J.D. Power based its study on responses from 32,536 owners of conventional energy vehicles (ICE engines powered by gasoline or diesel) who made their purchases between June 2019 and June 2020, and from 3,276 owners of new energy vehicles (EVs including hybrids) who made their purchases between May 2019 and May 2020.
As might be expected around the world, Chinese owners cite “do not need” and “do not know how to use” as their primary reasons for not using advanced technological features. The higher the score a brand achieved in the study, the more successful it has been in overcoming these obstacles.
Land Rover, no stranger to the lower half of J.D. Power studies in the past, finished at the top in this one with 661 points out of a possible 1,000. Cadillac earned its third place with 647 points, just one behind Chinese EV manufacturer NIO. Jaguar and Volvo tied for fourth at 617, 30 points behind Cadillac.
The next highest placed GM brand on the list is Buick, which is particularly successful in China in terms of sales volume. In terms of tech experience, however, it is less impressive, scoring just 550 points, or one above the industry average, in the J.D. Power study.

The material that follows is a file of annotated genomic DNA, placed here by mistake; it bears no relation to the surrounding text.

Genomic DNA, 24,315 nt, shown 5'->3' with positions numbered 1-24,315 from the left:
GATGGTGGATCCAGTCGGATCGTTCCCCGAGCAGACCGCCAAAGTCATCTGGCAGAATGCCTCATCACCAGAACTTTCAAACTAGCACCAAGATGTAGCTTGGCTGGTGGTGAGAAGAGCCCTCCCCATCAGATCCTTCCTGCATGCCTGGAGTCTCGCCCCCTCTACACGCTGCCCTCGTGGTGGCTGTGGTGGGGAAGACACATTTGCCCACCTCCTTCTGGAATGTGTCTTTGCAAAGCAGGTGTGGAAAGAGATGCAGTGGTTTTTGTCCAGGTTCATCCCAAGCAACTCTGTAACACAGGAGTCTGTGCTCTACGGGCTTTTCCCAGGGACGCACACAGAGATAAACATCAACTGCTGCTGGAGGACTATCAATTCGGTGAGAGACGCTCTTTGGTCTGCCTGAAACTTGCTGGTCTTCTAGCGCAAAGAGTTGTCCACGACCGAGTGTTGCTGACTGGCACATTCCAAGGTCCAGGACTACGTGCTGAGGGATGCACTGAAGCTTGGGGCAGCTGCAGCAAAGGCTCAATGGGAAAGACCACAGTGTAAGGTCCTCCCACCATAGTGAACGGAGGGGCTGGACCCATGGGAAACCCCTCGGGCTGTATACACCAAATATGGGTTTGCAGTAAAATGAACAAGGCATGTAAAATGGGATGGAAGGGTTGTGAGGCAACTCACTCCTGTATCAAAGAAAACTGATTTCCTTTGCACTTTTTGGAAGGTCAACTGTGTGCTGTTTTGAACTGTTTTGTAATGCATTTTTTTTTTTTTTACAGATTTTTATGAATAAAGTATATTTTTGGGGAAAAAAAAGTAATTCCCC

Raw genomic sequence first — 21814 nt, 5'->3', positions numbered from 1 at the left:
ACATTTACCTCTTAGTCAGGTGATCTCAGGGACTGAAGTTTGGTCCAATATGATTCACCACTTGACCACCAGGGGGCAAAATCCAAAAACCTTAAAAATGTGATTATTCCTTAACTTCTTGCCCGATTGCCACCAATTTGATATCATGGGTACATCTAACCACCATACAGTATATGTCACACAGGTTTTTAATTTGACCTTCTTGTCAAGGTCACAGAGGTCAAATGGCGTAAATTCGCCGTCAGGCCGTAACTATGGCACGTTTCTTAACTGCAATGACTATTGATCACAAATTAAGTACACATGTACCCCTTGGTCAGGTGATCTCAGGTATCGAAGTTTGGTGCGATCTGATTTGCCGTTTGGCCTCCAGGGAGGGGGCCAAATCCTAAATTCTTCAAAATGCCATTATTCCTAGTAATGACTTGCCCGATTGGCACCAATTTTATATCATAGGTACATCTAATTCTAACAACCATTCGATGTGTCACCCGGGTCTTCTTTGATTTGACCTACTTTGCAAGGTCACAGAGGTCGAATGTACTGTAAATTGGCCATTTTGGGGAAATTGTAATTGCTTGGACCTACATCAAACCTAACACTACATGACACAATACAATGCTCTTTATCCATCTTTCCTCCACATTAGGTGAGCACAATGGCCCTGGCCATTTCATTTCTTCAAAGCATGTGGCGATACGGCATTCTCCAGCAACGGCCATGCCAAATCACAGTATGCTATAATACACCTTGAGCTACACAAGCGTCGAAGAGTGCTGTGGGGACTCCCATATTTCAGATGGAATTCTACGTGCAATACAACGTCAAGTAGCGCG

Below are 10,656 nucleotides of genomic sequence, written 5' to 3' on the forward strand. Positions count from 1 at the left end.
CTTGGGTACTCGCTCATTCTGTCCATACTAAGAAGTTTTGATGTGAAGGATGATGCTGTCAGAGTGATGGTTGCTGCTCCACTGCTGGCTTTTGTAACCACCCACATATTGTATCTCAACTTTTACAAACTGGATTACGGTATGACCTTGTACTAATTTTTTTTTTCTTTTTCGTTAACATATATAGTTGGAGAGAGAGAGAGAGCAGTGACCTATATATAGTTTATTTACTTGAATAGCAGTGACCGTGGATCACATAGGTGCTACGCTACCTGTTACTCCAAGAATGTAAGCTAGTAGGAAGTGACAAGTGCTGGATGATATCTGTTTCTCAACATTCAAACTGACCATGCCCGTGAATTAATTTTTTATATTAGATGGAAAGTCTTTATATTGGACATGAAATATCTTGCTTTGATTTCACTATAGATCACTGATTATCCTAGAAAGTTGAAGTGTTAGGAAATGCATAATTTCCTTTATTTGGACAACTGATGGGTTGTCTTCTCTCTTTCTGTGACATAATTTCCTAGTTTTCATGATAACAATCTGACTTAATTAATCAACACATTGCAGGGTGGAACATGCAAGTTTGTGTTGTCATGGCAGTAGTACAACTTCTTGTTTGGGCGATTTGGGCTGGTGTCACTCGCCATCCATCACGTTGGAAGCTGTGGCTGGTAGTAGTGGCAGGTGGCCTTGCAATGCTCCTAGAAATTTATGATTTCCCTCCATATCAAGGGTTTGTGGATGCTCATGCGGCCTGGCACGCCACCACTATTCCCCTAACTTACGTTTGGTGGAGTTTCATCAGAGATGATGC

The most notable piece of advanced automobile technology offered by Cadillac in the Chinese market is GM’s Super Cruise semi-autonomous driver assistance system, which only recently launched on the Chinese-market Cadillac CT6, and therefore was not part of the J.D. Power China Tech Experience Index Study.
In the U.S. and Canada, GM intends to make Super Cruise an option on 22 models by 2023; not all of these models will be sold in China. The Chinese road network has around 180,000 miles of highway on which Super Cruise can be used, and GM plans to increase this figure in the future.
This post was created in collaboration with our sister publication, Cadillac Society.